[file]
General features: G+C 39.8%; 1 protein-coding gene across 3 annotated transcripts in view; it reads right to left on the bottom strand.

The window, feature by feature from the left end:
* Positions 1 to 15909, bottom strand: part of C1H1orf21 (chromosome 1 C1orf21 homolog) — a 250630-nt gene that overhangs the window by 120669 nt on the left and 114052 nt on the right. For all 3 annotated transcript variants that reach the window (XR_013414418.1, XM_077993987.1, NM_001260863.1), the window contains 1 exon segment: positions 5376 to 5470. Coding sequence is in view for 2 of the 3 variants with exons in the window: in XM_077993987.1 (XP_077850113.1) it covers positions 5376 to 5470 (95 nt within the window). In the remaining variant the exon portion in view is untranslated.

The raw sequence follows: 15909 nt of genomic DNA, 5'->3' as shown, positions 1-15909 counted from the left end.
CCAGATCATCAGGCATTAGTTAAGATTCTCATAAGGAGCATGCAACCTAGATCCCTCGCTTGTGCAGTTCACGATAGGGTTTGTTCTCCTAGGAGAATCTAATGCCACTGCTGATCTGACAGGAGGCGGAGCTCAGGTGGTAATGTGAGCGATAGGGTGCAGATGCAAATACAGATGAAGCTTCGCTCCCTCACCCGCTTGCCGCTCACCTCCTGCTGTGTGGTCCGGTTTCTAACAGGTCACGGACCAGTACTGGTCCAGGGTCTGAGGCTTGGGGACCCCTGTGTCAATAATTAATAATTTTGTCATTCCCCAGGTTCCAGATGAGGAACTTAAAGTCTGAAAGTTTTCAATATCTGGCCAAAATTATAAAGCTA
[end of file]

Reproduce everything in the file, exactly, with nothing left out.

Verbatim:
General features: G+C 39.8%; 1 protein-coding gene across 3 annotated transcripts in view; it reads right to left on the bottom strand.

The window, feature by feature from the left end:
* Positions 1 to 15909, bottom strand: part of C1H1orf21 (chromosome 1 C1orf21 homolog) — a 250630-nt gene that overhangs the window by 120669 nt on the left and 114052 nt on the right. For all 3 annotated transcript variants that reach the window (XR_013414418.1, XM_077993987.1, NM_001260863.1), the window contains 1 exon segment: positions 5376 to 5470. Coding sequence is in view for 2 of the 3 variants with exons in the window: in XM_077993987.1 (XP_077850113.1) it covers positions 5376 to 5470 (95 nt within the window). In the remaining variant the exon portion in view is untranslated.

The raw sequence follows: 15909 nt of genomic DNA, 5'->3' as shown, positions 1-15909 counted from the left end.
CCAGATCATCAGGCATTAGTTAAGATTCTCATAAGGAGCATGCAACCTAGATCCCTCGCTTGTGCAGTTCACGATAGGGTTTGTTCTCCTAGGAGAATCTAATGCCACTGCTGATCTGACAGGAGGCGGAGCTCAGGTGGTAATGTGAGCGATAGGGTGCAGATGCAAATACAGATGAAGCTTCGCTCCCTCACCCGCTTGCCGCTCACCTCCTGCTGTGTGGTCCGGTTTCTAACAGGTCACGGACCAGTACTGGTCCAGGGTCTGAGGCTTGGGGACCCCTGTGTCAATAATTAATAATTTTGTCATTCCCCAGGTTCCAGATGAGGAACTTAAAGTCTGAAAGTTTTCAATATCTGGCCAAAATTATAAAGCTA